Signs of Recovery from Eating Disorders

Anorexia and bulimia study sheds light on best treatment options for patients

/ Author:  / Reviewed by: Joseph V. Madia, MD Beth Bolt, RPh

Eating disorders are illnesses that affect both adults and youth. In a recent study, researchers pinpointed a number of factors that predict long-term recovery from eating disorders.

The researchers considered three different signs of recovery at the end of treatment. These included maintaining an ideal weight, a positive change in psychology and refraining from behavioral patterns linked to eating disorders.

Of these three factors, the researchers found that patients who maintained an ideal weight at the end of treatment had the greatest likelihood of long-term recovery.

Further research found that bulimic patients who did not vomit after consuming meals more than twice a month were more likely to have long-term recovery. Patients with binge eating disorders who had a positive change in psychology, as noted by decreased levels of anxiety and depression, were less likely to relapse after treatment as well.

"Talk to a doctor if you're concerned about weight gain."

James Lock, MD, PhD, Professor of Psychiatry and Behavioral Sciences at the Lucile Salter Packard Children's Hospital at Stanford, and colleagues aimed to determine which signs of recovery at the end of treatment were more likely to signify lasting recovery for patients upon further check-ups.

This study was conducted using five randomized clinical trials on patients with anorexia nervosa, bulimia nervosa and binge eating disorder. The patients consisted of both youth and adults.

The study included approximately 83 adolescents and 28 adults with anorexia nervosa, 49 adolescents and 101 adults with bulimia nervosa, and 97 adults with binge eating disorder. Patients with binge eating disorders consisted of adults only.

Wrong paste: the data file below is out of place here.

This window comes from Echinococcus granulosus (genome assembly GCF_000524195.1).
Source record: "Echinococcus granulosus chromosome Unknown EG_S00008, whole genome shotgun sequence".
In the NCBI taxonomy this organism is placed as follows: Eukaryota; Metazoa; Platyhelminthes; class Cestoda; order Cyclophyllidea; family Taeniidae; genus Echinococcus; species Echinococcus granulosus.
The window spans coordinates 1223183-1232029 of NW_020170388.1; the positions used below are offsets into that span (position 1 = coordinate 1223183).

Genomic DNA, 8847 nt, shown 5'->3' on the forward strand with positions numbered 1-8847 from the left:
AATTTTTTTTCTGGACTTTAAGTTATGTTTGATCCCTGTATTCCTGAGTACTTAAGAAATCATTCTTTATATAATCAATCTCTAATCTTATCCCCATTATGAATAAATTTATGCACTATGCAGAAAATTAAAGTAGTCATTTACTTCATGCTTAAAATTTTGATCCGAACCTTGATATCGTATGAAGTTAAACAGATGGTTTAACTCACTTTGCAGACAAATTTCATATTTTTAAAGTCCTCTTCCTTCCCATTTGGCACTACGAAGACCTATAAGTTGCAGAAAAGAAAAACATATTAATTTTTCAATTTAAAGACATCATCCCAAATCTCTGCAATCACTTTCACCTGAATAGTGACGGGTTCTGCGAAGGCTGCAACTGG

For two years, the researchers followed patients who had undergone treatment and follow-up appointments. Signs of recovery at the end of treatment included maintaining an ideal weight, a change in psychology or a change in behavior. Patients were assigned a particular ideal body weight to maintain.

Anorexia nervosa is a condition in which a person goes to abnormal extremes to avoid weight gain, such as starvation or excessive exercise. Bulimia nervosa is a condition in which a person regularly forces oneself to vomit after eating an excessive amount of food in order to avoid weight gain.

Binge eating disorder consists of eating a large amount of food in a short amount of time. Purging is forcing oneself to vomit shortly after consuming a large amount of food.

The researchers found that adolescents with anorexia who achieved 95.2 percent of their ideal weight at the end of treatment were significantly more likely to have long-term recovery.

For this study, the research showed that adults with anorexia who achieved weight gain greater than 85.8 percent of their ideal weight were more likely to experience long-term recovery than patients who did not.

Furthermore, the researchers found that the best sign of long-term recovery in adolescents with bulimia was engaging in binging and purging less than two times a month. About 72 percent of the patients who met this standard at the end of treatment were considered recovered upon further appointments.

For adults with bulimia, the researchers found the best sign of long-term recovery was engaging in bulimic behavior less than two times a month at the end of treatment as well.

For patients with binge eating disorders, a positive psychology, such as being less anxious or depressed, was the best sign of long-term recovery. What is perhaps most noteworthy is that patients with binge eating disorders with a positive state of mind were more likely to recover than those who consumed large amounts of food less often at the end of treatment.

While this study may shed light on which factors contribute to a greater likelihood for a successful recovery, further research is needed.

“Nonetheless, the relationship between end of treatment response and recovery remains understudied; however, both clinicians and patients share an interest in having treatment outcome predict future recovery," Dr. Lock and colleagues wrote.

"Hence, it is important to understand the probability that a patient's clinical status at the end of treatment leads to longer-term recovery," they wrote.

From a clinical perspective, evaluating the markers of success that contributed to long-term recovery at the end of treatment in past patients may help future patients determine which course of action is best for them.

This study was published August 24 in the International Journal of Eating Disorders. The study was funded by the Department of Behavioral Sciences of Stanford University School of Medicine. The authors declared no conflicts of interest.

Review Date: 
August 20, 2013
Last Updated:
August 26, 2013